Due to physiological limitations and tolerance to the toxicity of aggressive treatment, elderly patients with ESCC are usually given palliative care to prevent deterioration of the general condition of patients. However, cumulative studies have proven that elderly patients with EC achieve long-term survival from curative treatment, such as radical esophagectomy or definitive RT or CRT [11-13]. Alberto et al reported that short- and long-term outcomes after esophagectomy for EC in patients older than 70 years are comparable with those of their younger counterparts . Xu et al reported that, compared to young patients with similar prognostic status, the elderly population exhibits similar long-term survival following definitive CRT . In the current study, which enrolled patients aged over 70 who were treated with RT or CRT, the 5-year OS rate of the whole cohort was similar to that of our previous studies, which enrolled patients aged under 70 (with an OS rate of 27.2% at 5 years) . The results confirmed that old age should not be a contraindication for curative treatment in patients with EC.
Although advanced age is not a contraindication for aggressive treatment, data on whether CRT is superior to RT alone for patients with unresectable or medically inoperable ESCC are scarce, and the efficacy of definitive CRT has not been established . Zhao et al reported that CRT with platinum and 5-FU is well-tolerated and more effective than RT alone for elderly patients older than 75 years with locally advanced ESCC . In the current study, the survival rates between the CRT and RT-alone groups were not significantly different, whether in pre- or post-PSM. The impact of treatment complications on survival is often a common explanation for this discrepancy. However, the treatment-related mortality rate between RT-alone and CRT was not found to be significantly different in the current study. Therefore, for elderly patients with ESCC, combined treatment of RT with a contemporary regimen of chemotherapy should be conducted cautiously .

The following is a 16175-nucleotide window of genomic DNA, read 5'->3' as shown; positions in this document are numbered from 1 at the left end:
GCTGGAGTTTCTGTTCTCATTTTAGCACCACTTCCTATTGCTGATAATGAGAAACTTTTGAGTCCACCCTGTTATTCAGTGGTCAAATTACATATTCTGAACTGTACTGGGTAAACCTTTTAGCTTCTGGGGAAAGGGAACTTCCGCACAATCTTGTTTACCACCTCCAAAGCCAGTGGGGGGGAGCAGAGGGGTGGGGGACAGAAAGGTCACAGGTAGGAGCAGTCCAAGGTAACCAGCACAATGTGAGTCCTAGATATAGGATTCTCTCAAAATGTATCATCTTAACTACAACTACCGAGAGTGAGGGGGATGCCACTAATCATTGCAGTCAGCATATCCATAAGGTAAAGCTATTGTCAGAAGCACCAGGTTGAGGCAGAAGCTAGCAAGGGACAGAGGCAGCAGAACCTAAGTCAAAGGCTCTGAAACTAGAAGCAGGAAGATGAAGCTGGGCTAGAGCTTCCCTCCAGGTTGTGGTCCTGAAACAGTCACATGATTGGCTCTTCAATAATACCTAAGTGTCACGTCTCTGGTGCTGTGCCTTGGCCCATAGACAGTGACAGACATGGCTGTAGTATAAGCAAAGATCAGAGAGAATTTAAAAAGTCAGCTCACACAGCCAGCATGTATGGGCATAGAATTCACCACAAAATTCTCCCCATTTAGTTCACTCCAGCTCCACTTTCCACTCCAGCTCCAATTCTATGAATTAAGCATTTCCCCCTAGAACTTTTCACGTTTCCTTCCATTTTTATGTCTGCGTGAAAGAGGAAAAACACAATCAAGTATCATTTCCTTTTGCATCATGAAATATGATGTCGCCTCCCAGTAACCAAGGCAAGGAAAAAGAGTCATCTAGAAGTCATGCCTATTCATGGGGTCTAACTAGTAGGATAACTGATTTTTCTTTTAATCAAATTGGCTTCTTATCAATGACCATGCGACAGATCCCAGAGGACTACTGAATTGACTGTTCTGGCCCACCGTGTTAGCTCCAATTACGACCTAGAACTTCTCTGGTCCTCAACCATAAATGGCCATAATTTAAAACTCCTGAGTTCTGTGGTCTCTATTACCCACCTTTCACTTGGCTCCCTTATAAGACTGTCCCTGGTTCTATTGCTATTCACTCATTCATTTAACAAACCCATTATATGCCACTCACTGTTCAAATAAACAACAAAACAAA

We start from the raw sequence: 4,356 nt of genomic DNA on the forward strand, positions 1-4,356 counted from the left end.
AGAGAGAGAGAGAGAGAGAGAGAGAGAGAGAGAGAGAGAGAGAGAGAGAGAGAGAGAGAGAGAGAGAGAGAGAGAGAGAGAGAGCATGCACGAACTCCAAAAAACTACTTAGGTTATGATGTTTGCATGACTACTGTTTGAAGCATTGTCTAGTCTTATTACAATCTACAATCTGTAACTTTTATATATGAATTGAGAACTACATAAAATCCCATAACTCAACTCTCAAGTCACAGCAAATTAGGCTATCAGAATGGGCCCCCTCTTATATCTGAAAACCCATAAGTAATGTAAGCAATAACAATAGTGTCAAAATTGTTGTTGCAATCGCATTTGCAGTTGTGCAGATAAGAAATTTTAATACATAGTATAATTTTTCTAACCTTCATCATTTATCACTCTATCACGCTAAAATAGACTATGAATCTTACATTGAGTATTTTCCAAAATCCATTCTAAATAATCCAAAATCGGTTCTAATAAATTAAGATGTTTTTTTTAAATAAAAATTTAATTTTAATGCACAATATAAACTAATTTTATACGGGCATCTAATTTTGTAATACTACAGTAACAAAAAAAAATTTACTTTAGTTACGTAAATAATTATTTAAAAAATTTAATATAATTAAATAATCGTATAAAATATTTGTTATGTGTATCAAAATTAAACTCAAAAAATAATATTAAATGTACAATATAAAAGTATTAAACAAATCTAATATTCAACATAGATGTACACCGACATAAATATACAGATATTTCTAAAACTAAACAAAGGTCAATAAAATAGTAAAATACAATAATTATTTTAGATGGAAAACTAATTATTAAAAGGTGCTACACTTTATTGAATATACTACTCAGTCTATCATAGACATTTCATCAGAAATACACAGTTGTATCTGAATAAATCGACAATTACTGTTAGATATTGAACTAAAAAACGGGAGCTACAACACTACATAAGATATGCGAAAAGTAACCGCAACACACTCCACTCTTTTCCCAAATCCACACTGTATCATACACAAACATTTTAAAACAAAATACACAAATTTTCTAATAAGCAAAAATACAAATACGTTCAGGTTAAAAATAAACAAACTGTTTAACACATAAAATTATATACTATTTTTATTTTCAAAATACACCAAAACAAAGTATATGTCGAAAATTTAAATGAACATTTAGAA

Other potential reasons for the inconsistency are the inadequate intensity of chemotherapy and unified chemotherapy regimens in the current study. However, to date, the appropriate doses and schedules of chemotherapy for these patients are yet to be determined . Several studies had proven that dual-agent therapy achieved superior survival than single-agent CRT for elderly patients with ESCC [20, 21]. Zhao et al demonstrated that CRT with a single agent in elderly patients had a similar survival benefit compared to CRT with a dual agent, accompanied by less toxicity . Similar to Zhao et al, in the current study, the survival of patients treated with CRT with various CC regimens or CC cycles did not alter significantly. The aforementioned results indicate that the efficacy of CC in patients treated with RT is debatable, and novel drug treatment options with lower toxicity and higher efficacy must be developed for elderly patients with ESCC [23, 24].
Despite the controversies, some studies have argued that CRT should be considered for a certain subgroup rather than for all elderly ESCC patients. Zhang et al reported a single-center retrospective study demonstrating that, compared with RT-alone, only elderly ESCC patients aged 65-72, and not patients older than 72 years, benefited from CRT in terms of survival . To identify which subgroup of patients may benefit from CRT, exploratory subgroup analyses basing on the potential factors influencing prognosis were performed in the present study. The results demonstrated that, compared with RT alone, CRT did not confer a survival benefit to elderly patients in the various subgroups, except cT4, cN0 or diabetic patients.